A year and a half later, I received a call from my friends who worked with the government, and they informed me that I had been labeled a terrorist. I was shocked, as I didn’t partake in suspicious activities. After the deaths of my siblings, we heard about search operations taking place by the regime, and neighbors told me that they were searching specifically for me. I hid and tried not to go into public, and in a panic I took my wife and three kids and we went to live in her parents’ house. During one of the research operations by the regime, they knocked on the door where my family lived. They told them I was at work and not at home, and in response they took two of my kids, threatened and separated them from everyone else to interrogate them with clubs in the house. They pointed their rifles at them and asked them questions about their father, and abused my daughter. I had no idea that this would happen, and afterwards I decided that we should escape. We smuggled ourselves out to Tehran, then Mafraq, and then we walked the border to Amman.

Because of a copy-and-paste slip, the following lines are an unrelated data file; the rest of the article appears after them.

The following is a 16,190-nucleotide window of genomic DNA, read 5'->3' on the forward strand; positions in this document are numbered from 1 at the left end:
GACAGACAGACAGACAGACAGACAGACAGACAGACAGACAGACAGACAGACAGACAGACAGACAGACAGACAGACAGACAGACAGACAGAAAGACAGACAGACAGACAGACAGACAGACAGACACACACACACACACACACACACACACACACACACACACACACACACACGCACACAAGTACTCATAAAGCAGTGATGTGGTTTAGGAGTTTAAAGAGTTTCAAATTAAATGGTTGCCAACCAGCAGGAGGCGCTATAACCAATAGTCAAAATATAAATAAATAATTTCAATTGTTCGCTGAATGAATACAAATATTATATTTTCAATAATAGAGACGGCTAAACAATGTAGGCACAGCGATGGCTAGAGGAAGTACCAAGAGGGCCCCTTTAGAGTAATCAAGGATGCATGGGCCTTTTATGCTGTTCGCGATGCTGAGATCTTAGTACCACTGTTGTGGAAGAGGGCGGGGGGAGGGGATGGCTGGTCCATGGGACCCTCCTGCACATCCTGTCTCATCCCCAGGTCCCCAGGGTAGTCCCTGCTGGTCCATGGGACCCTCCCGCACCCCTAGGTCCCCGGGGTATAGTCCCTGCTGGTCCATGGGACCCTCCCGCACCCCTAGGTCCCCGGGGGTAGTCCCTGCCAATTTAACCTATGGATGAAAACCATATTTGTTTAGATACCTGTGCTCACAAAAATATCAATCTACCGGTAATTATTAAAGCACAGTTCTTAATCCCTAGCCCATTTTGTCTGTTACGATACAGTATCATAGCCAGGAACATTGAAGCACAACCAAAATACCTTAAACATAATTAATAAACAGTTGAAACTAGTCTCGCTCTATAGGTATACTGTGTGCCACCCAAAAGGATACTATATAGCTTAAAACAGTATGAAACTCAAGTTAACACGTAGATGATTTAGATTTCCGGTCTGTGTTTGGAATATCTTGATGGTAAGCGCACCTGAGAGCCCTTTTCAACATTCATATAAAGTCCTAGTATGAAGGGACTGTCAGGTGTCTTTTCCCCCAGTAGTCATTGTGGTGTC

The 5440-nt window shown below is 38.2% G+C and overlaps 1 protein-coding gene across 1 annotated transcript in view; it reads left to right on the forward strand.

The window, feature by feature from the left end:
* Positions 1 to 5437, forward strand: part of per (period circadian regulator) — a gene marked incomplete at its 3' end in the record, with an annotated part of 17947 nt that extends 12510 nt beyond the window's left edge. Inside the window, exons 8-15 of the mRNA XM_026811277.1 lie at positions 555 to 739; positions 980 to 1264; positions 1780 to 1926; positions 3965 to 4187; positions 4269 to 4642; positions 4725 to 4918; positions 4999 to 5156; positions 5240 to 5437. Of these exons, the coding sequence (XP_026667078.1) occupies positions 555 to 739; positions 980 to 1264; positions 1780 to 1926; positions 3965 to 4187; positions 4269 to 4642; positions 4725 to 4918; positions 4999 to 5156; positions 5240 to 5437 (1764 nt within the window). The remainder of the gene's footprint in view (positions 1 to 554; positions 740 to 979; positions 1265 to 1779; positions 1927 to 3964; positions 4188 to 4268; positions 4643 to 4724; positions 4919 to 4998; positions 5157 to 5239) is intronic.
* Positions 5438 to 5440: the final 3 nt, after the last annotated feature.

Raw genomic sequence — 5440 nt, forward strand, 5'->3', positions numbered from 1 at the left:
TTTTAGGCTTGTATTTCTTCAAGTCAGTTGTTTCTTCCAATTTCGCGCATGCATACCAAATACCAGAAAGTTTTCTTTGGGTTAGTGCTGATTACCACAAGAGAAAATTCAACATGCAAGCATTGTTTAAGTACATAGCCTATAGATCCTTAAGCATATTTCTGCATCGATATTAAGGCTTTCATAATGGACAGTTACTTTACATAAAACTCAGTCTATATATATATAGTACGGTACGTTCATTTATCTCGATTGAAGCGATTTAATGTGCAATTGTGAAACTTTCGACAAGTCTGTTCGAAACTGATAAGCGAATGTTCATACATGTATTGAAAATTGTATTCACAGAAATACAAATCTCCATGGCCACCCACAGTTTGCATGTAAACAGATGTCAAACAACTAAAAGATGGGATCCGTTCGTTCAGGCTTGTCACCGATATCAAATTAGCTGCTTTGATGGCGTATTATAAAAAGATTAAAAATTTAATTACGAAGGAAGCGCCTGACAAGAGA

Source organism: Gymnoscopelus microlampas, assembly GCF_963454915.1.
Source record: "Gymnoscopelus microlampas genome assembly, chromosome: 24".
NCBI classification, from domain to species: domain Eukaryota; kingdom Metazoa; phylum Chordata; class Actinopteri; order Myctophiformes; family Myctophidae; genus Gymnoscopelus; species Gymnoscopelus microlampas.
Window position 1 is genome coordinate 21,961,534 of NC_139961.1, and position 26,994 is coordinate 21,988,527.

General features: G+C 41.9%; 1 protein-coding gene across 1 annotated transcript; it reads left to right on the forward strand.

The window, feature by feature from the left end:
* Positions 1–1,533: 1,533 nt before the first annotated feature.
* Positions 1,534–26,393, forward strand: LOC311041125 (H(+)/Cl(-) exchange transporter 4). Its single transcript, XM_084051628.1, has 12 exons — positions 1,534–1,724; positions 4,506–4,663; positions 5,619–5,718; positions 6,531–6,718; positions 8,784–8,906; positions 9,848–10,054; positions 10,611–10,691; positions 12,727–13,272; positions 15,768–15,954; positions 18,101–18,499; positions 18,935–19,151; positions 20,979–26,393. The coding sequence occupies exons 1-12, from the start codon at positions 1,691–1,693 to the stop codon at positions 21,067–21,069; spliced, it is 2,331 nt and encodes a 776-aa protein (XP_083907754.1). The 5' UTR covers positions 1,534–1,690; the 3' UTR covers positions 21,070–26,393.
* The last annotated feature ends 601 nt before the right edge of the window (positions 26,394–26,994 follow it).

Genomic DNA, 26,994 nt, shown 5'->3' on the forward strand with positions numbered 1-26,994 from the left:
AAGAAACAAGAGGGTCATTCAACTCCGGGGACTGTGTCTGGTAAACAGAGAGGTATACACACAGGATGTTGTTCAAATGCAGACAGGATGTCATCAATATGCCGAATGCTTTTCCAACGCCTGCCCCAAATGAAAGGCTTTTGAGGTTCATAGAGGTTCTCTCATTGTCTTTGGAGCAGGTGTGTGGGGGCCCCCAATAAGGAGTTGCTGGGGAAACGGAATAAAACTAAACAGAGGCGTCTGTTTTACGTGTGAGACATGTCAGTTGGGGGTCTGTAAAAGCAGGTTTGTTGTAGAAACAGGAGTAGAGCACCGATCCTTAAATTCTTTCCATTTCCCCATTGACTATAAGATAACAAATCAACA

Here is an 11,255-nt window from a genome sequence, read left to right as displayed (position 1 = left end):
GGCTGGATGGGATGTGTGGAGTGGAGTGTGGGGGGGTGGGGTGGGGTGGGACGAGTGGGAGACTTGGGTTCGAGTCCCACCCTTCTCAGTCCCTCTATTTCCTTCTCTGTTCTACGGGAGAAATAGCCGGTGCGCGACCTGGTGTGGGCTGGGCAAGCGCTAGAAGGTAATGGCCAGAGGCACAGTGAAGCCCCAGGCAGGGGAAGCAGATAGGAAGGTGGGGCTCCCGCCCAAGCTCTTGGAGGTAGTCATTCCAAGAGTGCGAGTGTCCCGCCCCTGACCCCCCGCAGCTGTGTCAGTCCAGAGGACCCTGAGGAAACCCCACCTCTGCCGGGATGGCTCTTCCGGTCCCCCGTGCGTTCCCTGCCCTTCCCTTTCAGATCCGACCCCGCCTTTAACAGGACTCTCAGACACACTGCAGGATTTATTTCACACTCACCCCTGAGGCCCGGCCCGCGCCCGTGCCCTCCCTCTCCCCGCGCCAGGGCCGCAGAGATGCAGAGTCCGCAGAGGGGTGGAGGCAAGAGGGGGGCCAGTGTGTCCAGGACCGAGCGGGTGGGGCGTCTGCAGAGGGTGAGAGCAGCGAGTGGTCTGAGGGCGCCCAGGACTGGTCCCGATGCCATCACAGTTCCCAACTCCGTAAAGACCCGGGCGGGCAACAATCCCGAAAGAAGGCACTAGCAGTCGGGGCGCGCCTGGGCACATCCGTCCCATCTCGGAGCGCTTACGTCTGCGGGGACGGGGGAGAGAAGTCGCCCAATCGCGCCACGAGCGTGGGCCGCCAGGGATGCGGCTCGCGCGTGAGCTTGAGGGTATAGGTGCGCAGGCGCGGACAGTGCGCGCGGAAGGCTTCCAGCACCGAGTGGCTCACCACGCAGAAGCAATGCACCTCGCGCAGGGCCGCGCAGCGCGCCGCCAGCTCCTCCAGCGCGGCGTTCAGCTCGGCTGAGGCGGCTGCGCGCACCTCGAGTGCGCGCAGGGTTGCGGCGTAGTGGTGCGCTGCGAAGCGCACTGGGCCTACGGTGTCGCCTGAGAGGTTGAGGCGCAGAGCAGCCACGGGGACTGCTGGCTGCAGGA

Before coming to Amman, we met with locals who were also refugees like us. I noticed my kids, especially my daughter, were having physical and psychological problems due to what happened. She would wake up in the night, crying, screaming, hallucinating. We figured out it was a result of the trauma and the abuse that took place.
I also had nightmares, and since we are an Eastern culture, it was hard for me – actually impossible – to admit I had an abused daughter, because of how people would label her and because of the stigma. We were exhausted by the news of the deaths of my brothers. I didn’t have the courage to speak out and talk about the things I experienced. I was discreet, even with the refugee status interview with UNHCR, I didn’t open up to them. I managed to state only the facts of what my family and I experienced. But, we resorted to getting aid from nongovernmental organizations (NGOs) focused on children, who then ultimately referred us to CVT.